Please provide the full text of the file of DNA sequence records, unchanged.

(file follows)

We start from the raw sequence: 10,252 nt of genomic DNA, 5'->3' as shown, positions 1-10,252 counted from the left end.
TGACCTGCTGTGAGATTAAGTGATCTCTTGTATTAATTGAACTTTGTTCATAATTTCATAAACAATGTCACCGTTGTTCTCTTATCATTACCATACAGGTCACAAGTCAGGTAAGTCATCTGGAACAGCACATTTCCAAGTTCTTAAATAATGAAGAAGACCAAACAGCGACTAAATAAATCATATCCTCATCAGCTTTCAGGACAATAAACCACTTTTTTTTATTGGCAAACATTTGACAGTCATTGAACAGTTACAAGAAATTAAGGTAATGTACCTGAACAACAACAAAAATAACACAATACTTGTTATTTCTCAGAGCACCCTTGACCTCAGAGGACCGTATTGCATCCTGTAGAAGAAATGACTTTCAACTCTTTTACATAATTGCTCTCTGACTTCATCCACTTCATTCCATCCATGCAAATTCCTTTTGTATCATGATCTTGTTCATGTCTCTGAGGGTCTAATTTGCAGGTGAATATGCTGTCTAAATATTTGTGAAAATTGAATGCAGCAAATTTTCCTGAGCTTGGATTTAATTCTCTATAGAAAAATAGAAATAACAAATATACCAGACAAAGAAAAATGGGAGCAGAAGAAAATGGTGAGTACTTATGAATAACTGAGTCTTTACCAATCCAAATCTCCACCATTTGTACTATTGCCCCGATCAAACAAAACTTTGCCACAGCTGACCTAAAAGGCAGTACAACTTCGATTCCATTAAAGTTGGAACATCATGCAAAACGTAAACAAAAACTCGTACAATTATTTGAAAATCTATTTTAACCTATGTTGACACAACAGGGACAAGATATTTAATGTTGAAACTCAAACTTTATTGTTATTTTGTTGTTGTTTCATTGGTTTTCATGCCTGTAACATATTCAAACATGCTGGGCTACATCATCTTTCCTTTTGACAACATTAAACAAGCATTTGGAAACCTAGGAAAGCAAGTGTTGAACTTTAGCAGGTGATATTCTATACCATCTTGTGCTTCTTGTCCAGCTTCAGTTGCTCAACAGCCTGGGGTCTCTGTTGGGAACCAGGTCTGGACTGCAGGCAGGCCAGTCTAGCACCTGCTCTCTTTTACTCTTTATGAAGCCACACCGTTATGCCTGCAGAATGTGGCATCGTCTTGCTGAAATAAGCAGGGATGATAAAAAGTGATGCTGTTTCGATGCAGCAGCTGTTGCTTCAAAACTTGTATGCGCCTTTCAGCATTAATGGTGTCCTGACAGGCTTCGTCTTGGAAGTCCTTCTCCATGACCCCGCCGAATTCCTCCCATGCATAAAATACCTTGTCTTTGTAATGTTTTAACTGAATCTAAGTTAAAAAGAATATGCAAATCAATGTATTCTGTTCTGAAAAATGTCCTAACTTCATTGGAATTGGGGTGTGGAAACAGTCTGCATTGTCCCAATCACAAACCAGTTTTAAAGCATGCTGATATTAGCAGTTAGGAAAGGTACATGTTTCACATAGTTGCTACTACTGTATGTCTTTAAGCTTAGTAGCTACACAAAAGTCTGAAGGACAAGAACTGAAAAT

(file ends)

We start from the raw sequence: 10,252 nt of genomic DNA, 5'->3' as shown, positions 1-10,252 counted from the left end.
TGACCTGCTGTGAGATTAAGTGATCTCTTGTATTAATTGAACTTTGTTCATAATTTCATAAACAATGTCACCGTTGTTCTCTTATCATTACCATACAGGTCACAAGTCAGGTAAGTCATCTGGAACAGCACATTTCCAAGTTCTTAAATAATGAAGAAGACCAAACAGCGACTAAATAAATCATATCCTCATCAGCTTTCAGGACAATAAACCACTTTTTTTTATTGGCAAACATTTGACAGTCATTGAACAGTTACAAGAAATTAAGGTAATGTACCTGAACAACAACAAAAATAACACAATACTTGTTATTTCTCAGAGCACCCTTGACCTCAGAGGACCGTATTGCATCCTGTAGAAGAAATGACTTTCAACTCTTTTACATAATTGCTCTCTGACTTCATCCACTTCATTCCATCCATGCAAATTCCTTTTGTATCATGATCTTGTTCATGTCTCTGAGGGTCTAATTTGCAGGTGAATATGCTGTCTAAATATTTGTGAAAATTGAATGCAGCAAATTTTCCTGAGCTTGGATTTAATTCTCTATAGAAAAATAGAAATAACAAATATACCAGACAAAGAAAAATGGGAGCAGAAGAAAATGGTGAGTACTTATGAATAACTGAGTCTTTACCAATCCAAATCTCCACCATTTGTACTATTGCCCCGATCAAACAAAACTTTGCCACAGCTGACCTAAAAGGCAGTACAACTTCGATTCCATTAAAGTTGGAACATCATGCAAAACGTAAACAAAAACTCGTACAATTATTTGAAAATCTATTTTAACCTATGTTGACACAACAGGGACAAGATATTTAATGTTGAAACTCAAACTTTATTGTTATTTTGTTGTTGTTTCATTGGTTTTCATGCCTGTAACATATTCAAACATGCTGGGCTACATCATCTTTCCTTTTGACAACATTAAACAAGCATTTGGAAACCTAGGAAAGCAAGTGTTGAACTTTAGCAGGTGATATTCTATACCATCTTGTGCTTCTTGTCCAGCTTCAGTTGCTCAACAGCCTGGGGTCTCTGTTGGGAACCAGGTCTGGACTGCAGGCAGGCCAGTCTAGCACCTGCTCTCTTTTACTCTTTATGAAGCCACACCGTTATGCCTGCAGAATGTGGCATCGTCTTGCTGAAATAAGCAGGGATGATAAAAAGTGATGCTGTTTCGATGCAGCAGCTGTTGCTTCAAAACTTGTATGCGCCTTTCAGCATTAATGGTGTCCTGACAGGCTTCGTCTTGGAAGTCCTTCTCCATGACCCCGCCGAATTCCTCCCATGCATAAAATACCTTGTCTTTGTAATGTTTTAACTGAATCTAAGTTAAAAAGAATATGCAAATCAATGTATTCTGTTCTGAAAAATGTCCTAACTTCATTGGAATTGGGGTGTGGAAACAGTCTGCATTGTCCCAATCACAAACCAGTTTTAAAGCATGCTGATATTAGCAGTTAGGAAAGGTACATGTTTCACATAGTTGCTACTACTGTATGTCTTTAAGCTTAGTAGCTACACAAAAGTCTGAAGGACAAGAACTGAAAAT